January 22, 1991
The one thing nearly all candidates for Lawrence City Commission agree on is that directing Lawrence’s growth will be the biggest issue in upcoming city elections. Meanwhile, candidates for the Lawrence school board say they’re interested in finding ways to increase the space available for classrooms. The candidates plan to consider the recommendations of the Commission on Mid-level and High School Education, which was formed after voters in November defeated a proposed bond issue to build a second high school.
ARCHITECTURAL FIRM CITES COSTS ON AREA SCHOOL BUILDING PLANS
January 22, 1991
The architectural firm Hollis & Miller, which was hired to draw up plans for DeSoto’s April school bond election, put price tags on three preliminary building ideas at Monday night’s board meeting. Architects had presented the plans at the Jan. 7 meeting, but were unable to give costs at that time.
CENTRON OWNER
January 22, 1991
Although Kansas University has received approval to accept a donation to finance the purchase of building that houses Centron Corp., the building’s owner said they have not yet reached an agreement. “There have been talks. There is no purchase contract,” said Bob Kohl, president of Centron, a video and film production company which is at 1921 W. Ninth. “We are not that far along.”
ELIA BOARD OFFICIAL FILES FOR CITY RACE
January 22, 1991
Deitre “Dee” Weismiller, a member of the board of directors of the East Lawrence Improvement Assn. and a saleswoman for Topeka Party Sales, this morning filed as a candidate for the Lawrence City Commission. She said her belief that minorities, middle- and lower-income residents were not being represented by the commission played a part in her decision to run in the field of 14 candidates vying for three open seats.
LIONS PERSEVERED IN LOSERS BRACKET
January 22, 1991
You know that Community Chest card in Monopoly that tells you to take $45 because you’ve captured second prize in a beauty contest? Have you ever drawn it really late in the game when there are hotels on every property and $45 isn’t enough to fuel your little one-seat car for one trip down the Baltic-Income Tax-Vermont side of the board?
S MOTHER FALLS DURING LAWRENCE VISIT
January 22, 1991
Chancellor Gene Budig’s mother fell and broke her hip while she was visiting the Budig family this weekend. Budig said today that his mother, Angela Budig, Ogallala, Neb., broke her hip Saturday and was taken to the Lawrence Memorial Hospital emergency room. She was transferred to KU’s Medical Center in Kansas City, Kan., where she was operated on Sunday morning.
EUDORA TEACHERS OK NEW CONTRACT
January 22, 1991
The final votes were tallied Monday afternoon showing overwhelming support by Eudora teachers for a new contract that the school board approved last week. Judy Niebaum, Chapter I teacher and negotiating team member, said this morning that the Eudora chapter of the National Education Assn. approved the contract, which will increase the base salary for teachers from $22,000 to $23,000.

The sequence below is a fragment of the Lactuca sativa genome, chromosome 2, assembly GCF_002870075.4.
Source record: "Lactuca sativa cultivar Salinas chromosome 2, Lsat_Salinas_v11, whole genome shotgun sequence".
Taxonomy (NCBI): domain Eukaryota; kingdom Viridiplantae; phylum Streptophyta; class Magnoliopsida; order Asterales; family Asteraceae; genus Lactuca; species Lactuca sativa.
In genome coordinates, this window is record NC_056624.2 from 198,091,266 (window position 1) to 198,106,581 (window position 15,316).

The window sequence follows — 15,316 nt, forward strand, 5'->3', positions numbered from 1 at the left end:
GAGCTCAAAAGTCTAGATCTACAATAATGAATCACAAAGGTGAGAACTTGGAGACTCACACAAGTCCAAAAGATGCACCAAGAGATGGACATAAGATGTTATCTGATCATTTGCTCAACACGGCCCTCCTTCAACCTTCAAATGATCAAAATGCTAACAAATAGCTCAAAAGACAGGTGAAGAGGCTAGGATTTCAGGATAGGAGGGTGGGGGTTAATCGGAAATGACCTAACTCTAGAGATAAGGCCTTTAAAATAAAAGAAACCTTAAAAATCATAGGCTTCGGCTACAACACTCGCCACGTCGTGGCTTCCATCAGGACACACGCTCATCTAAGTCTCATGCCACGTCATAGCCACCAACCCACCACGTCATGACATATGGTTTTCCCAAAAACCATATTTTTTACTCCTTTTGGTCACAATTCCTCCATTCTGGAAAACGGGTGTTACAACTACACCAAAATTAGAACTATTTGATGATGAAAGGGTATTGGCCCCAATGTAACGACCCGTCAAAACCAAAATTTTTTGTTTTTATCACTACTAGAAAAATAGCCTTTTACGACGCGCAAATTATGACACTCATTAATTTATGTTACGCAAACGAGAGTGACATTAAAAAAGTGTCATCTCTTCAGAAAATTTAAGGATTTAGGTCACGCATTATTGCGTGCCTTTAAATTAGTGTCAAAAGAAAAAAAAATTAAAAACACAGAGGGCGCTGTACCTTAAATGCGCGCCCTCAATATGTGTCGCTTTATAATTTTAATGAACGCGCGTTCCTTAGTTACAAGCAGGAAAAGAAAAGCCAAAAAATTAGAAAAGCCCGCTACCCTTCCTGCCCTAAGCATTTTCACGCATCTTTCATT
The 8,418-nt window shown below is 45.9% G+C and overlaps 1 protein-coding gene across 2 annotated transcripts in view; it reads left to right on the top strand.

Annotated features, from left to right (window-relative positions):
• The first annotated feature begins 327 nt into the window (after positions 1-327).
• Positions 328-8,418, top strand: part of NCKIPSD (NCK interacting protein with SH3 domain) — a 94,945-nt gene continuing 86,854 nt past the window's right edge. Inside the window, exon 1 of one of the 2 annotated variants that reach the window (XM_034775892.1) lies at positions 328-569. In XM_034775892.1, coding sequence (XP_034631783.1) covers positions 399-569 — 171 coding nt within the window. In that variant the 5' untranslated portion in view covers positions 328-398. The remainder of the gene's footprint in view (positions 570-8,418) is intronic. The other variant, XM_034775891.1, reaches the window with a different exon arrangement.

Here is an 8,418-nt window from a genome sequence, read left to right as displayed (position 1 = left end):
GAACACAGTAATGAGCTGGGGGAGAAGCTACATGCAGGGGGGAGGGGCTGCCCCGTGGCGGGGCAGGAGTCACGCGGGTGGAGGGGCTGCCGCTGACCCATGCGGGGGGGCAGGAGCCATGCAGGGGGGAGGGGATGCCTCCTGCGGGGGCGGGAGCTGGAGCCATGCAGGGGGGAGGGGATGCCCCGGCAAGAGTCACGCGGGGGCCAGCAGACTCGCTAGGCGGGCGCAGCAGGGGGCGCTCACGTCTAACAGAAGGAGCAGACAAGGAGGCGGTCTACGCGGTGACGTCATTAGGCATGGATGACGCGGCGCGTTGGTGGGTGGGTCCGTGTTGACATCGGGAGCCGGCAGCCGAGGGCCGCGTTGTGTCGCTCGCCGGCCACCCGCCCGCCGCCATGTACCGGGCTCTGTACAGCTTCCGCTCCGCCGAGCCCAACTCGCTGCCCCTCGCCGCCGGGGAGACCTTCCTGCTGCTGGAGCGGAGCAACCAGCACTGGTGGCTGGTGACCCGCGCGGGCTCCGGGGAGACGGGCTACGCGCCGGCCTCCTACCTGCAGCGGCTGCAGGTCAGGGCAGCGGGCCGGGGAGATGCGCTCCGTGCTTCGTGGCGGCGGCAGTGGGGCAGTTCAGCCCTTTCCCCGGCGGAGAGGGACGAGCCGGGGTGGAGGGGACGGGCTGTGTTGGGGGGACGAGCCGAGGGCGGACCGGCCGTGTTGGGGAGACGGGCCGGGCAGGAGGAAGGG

SCHUMM FILES FOR RE-ELECTION TO CITY SEAT
January 22, 1991
Lawrence City Commissioner Bob Schumm ended weeks of speculation today by announcing that he will run for another term on the commission. Reading from a prepared statement, the 44-year-old Schumm said his goal was to keep Lawrence a nice place to live.
60S ROCK BAND
January 22, 1991
Once they could draw up to 5,000 fans to dances and concerts around the Midwest. Now they draw only themselves, their old promoters and a few friends to a reunion at the Eldridge Hotel. They were The Fabulous Flippers, a Lawrence-based rock ‘n’ roll band that packed the house when they played the Red Dog Inn, now Liberty Hall.
Local get-together reunites ‘60s rock band
January 22, 1991
Once they could draw up to 5,000 fans to dances and concerts around the Midwest. Now they draw only themselves, their old promoters and a few friends to a reunion at the Eldridge Hotel.
PLANNERS TO CONSIDER CHANGES IN SITE PLANS FOR NEIGHBORHOOD
January 22, 1991
The Lawrence-Douglas County Metropolitan Planning Commission Wednesday night will consider amendments to the city code pertaining to trash storage sites, air-conditioning units and lighting in Oread Neighborhood. The amendments would be included in site plan requirements for Oread if the commission approves them. The amendments were recommended by the commission’s ad hoc committee after residents raised concerns about the standards.
FOLLOW EXAMPLE SET BY KING, DETROIT MINISTER URGES CROWD
January 22, 1991
In a wide-ranging speech commemorating the unfulfilled dreams of the Rev. Martin Luther King Jr., a Detroit minister said Monday that people must work together for change while meeting the challenge of discovering themselves. The remarks of the Rev. Frederick G. Sampson came in an address to a jam-packed Ninth Street Missionary Baptist Church crowd of approximately 230 people. His speech concluded three days of local observances of the 62nd birthday of the slain civil rights leader.
CORRECTION
January 22, 1991
Because of a reporter’s error, the last name of a Lawrence couple who attend Good Shepherd Lutheran Church was misspelled in Monday’s Journal-World. The couple are Helen and James DaVatz.
HOSPITAL REPORT
January 22, 1991
DISMISSALS Renee Roper and baby girl, Eudora; and Krystal Williams, Baldwin. BIRTHS
PROPERTY MANAGER FILES IN SCHOOL RACE
January 22, 1991
Andy Galyardt, a local certified property manager, filed today as a candidate for this spring’s Lawrence school board election. “I’ve really always wanted to be a giver and not a taker,” Galyardt, 58, said in an interview today.
T SOLD ON SERVICE SALES TAX
January 22, 1991
A tax increase by any other name is still a tax increase. That was the reaction from Lawrence businesses that would have to add a 4.25 percent sales tax to the cost of their services under a budget plan unveiled today by Gov. Joan Finney.
S BUDGET PROPOSAL
January 22, 1991
Rep. Betty Jo Charlton, D-Lawrence, let out a little “wow” when told of the size of Gov. Joan Finney’s proposed increase in state sales tax revenues. But Charlton, who along with other local lawmakers was contacted Monday following a press briefing on Finney’s budget proposal, quickly added, “We need it.”